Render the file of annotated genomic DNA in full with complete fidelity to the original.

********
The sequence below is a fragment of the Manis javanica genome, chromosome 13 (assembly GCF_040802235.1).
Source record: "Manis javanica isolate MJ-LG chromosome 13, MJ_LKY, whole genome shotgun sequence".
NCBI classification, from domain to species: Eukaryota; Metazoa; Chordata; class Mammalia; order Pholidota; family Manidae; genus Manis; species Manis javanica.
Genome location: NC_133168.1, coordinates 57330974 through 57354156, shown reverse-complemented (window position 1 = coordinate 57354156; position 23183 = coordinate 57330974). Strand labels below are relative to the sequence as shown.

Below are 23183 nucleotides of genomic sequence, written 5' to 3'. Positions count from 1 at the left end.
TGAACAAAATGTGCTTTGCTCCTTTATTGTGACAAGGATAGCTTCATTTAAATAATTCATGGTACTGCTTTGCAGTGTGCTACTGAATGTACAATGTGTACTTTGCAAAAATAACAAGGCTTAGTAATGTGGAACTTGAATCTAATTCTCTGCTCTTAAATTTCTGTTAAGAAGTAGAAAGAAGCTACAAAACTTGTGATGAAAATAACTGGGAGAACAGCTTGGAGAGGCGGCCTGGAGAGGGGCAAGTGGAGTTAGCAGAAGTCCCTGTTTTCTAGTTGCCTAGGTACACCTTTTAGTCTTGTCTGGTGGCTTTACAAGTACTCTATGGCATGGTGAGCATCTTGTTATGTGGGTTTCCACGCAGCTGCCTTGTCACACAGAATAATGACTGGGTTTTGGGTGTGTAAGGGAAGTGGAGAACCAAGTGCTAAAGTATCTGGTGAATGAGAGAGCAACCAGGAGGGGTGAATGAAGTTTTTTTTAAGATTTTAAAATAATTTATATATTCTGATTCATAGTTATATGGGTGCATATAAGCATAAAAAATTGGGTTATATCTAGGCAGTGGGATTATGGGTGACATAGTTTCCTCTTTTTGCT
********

The sequence below is a fragment of the Manis javanica genome, chromosome 13 (assembly GCF_040802235.1).
Source record: "Manis javanica isolate MJ-LG chromosome 13, MJ_LKY, whole genome shotgun sequence".
NCBI classification, from domain to species: Eukaryota; Metazoa; Chordata; class Mammalia; order Pholidota; family Manidae; genus Manis; species Manis javanica.
Genome location: NC_133168.1, coordinates 57330974 through 57354156, shown reverse-complemented (window position 1 = coordinate 57354156; position 23183 = coordinate 57330974). Strand labels below are relative to the sequence as shown.

Below are 23183 nucleotides of genomic sequence, written 5' to 3'. Positions count from 1 at the left end.
TGAACAAAATGTGCTTTGCTCCTTTATTGTGACAAGGATAGCTTCATTTAAATAATTCATGGTACTGCTTTGCAGTGTGCTACTGAATGTACAATGTGTACTTTGCAAAAATAACAAGGCTTAGTAATGTGGAACTTGAATCTAATTCTCTGCTCTTAAATTTCTGTTAAGAAGTAGAAAGAAGCTACAAAACTTGTGATGAAAATAACTGGGAGAACAGCTTGGAGAGGCGGCCTGGAGAGGGGCAAGTGGAGTTAGCAGAAGTCCCTGTTTTCTAGTTGCCTAGGTACACCTTTTAGTCTTGTCTGGTGGCTTTACAAGTACTCTATGGCATGGTGAGCATCTTGTTATGTGGGTTTCCACGCAGCTGCCTTGTCACACAGAATAATGACTGGGTTTTGGGTGTGTAAGGGAAGTGGAGAACCAAGTGCTAAAGTATCTGGTGAATGAGAGAGCAACCAGGAGGGGTGAATGAAGTTTTTTTTAAGATTTTAAAATAATTTATATATTCTGATTCATAGTTATATGGGTGCATATAAGCATAAAAAATTGGGTTATATCTAGGCAGTGGGATTATGGGTGACATAGTTTCCTCTTTTTGCT